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Motivated by food – hiking in Tatras

Hiking with friends in the Tatras

Hiking with friends in the Tatras. Guess whose backpack is bigger…

Someone told me once “Justyna, you eat like a horse!” The remark was supposed to be friendly and referred to my big plateful of lunch at work, so I took it with a smile. Well, however one can put it in words, food is extremely important to me; I’m not one of these people who can go on for hours without re-fuelling, especially when hiking “proper” mountains like Polish Tatras. It was a thought of “schabowy” (a Polish-style pork chop in breadcrumbs) with mashed potatoes, which kept me motivated to keep my legs moving with the great speed to get to the mountain hut after quite a difficult hike and scramble.

Tatra mountains (also called Tatras in English or Tatry in Polish) are the highest mountain range in Poland and Slovakia. They are beautiful, majestic and rugged. The easiest way to start exploring Tatras is to go to Zakopane, as there are many trailheads nearby (to read more about Zakopane click here). There is an option of taking a cable lift up the mountain, and continue to the trails if you want to save some time. But if you prefer more exercise (and don’t want to pay for quite an expensive lift), you can just start at the bottom. Unfortunately, due to the Tatra National Park regulations, camping in the mountains is not allowed, which can restrict some options to explore the trails. Saying that, there are 8 mountain huts you can stay in, if you want to spend a few days in the mountains. They are very well located near the trails, making it possible to plan multiple day routes. Years ago, there would always be a place for a hiker in a hut, even if you had to sleep “on the floor”, but the policy changed, and there is a requirement to book a bed ahead. I would really recommend booking accommodation, especially at busier times of the year.

Murowaniec mountain hut, Hala Gasienicowa (Gasienicowa Valley)

Murowaniec mountain hut, Hala Gasienicowa (Gasienicowa Valley)

My friends and I didn’t think too much about booking a hut, as it was a middle of May, and not a bank holiday weekend, but to our surprise, when phoning on the day, we found out that all beds were booked in two of the huts we considered. Luckily, there were still beds in the Murowaniec mountain hut, so in the end we could stay up the mountains! Two trails to the Murowaniec hut start in Kużnice near the Kasprowy Wierch cable lift entrance, to make it more interesting, we took the blue trail up and the yellow one down.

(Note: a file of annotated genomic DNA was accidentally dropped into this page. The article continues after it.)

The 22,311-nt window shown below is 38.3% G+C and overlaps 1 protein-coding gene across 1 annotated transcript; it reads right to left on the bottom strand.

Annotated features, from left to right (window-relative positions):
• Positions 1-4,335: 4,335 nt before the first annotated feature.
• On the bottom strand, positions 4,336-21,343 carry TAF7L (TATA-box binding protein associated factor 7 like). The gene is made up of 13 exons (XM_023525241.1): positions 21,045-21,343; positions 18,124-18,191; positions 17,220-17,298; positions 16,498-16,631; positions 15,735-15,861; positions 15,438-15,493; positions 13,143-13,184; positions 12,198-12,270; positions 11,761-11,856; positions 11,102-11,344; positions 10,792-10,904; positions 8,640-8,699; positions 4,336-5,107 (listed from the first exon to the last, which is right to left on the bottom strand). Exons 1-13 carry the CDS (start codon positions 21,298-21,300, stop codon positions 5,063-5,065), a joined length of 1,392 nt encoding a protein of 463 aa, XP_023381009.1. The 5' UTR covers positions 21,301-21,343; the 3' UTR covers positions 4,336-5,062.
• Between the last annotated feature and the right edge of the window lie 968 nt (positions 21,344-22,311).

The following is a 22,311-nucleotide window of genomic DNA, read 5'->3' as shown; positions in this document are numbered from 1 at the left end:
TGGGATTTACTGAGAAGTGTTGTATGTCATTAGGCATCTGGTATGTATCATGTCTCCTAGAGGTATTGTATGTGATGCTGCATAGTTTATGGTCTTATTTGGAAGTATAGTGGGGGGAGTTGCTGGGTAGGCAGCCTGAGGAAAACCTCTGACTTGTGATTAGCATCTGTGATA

Hot and sunny weather made us almost forget that there’s still some snow and ice on the mountain tops. After getting to the Murowaniec hut and leaving the heaviest stuff in the room (although I always have to hike with quite a big backpack “for photos”), we had a short break and I enjoyed Polish fast food – huge “zapiekanka” (a hot halved baguette with mushrooms and melted cheese on top). And then our adventure began, heading towards Kościelec (2 155m) I could see its steep summit resembling a tripod and I kept thinking how I was going to get there. It’s not like I’m an absolute novice, I’ve climbed higher mountains (to be exact even twice as high Mt Elbert of the Rocky Mountains), but something was telling me it would be quite an effort.

Trail signs, Tatra mountains

Trail signs, Tatra mountains

Getting to the foot of the mountain was quite easy, even with some snowy and sometimes icy patches on the way. But the real climbing started when we got to the steep rocky section. Scrambling was not new to me, but having to climb through some snowy and icy steps made my heart jump a few times. My friend’s story about someone who fell off Kościelec during the climb and died, didn’t help my confidence at all. I felt really exposed trying to reach some slippery handholds and knowing that one mistake could cost so dearly.

Climbing the top of Koscielec, snow in May...

Climbing the top of Koscielec, snow in May…

Views from Koscielec summit

Views from Koscielec summit

Needless to say, I felt very accomplished when finally got to the summit of Kościelec. Taking in the views, and my sense of pride were affected a bit by the thought of climbing down. And then it became official (again) – I was the slowest hiker ever. Being tired and with my mind not working at its best, I was just automatically following my boyfriend’s instructions: “put your hands next to your feet and just lower your body”, you won’t reach this foothold with your feet, so you just have to trust it and slide down a bit”, “watch your feet, it’s slippery like sh..t”. Finally, getting through the last bad section, made me overflow with happiness. My friends suggested a shortcut to the hut, but having enough of steep downhills, I voted for splitting our team up and taking the route known to me. Hiking on an easy terrain felt so wonderful, and the only thought which kept me alive was the hot food in the hut. I had checked earlier the sign in the dining room (everyone has their priorities), which said it was closing at 9p.m. So we were moving as fast as possible to be there on time, “schabowy” on my mind (like Georgia for Ray Charles). Success, we were back in the hut at 8.50p.m.! I ordered my food and heard: “Sorry but at this time we can only offer some soup as the kitchen is closing”… Well, they could stick their soup up their bottoms, so I ordered 2 pints for dinner.

My friend near the summit of Koscielec

My friend near the summit of Koscielec

Climbing Koscielec

Climbing Koscielec, breathtaking views…

Having a rest before getting to the Murowaniec mountain hut

Having a rest before getting to the Murowaniec mountain hut

Getting through the snow...

Getting through the snow…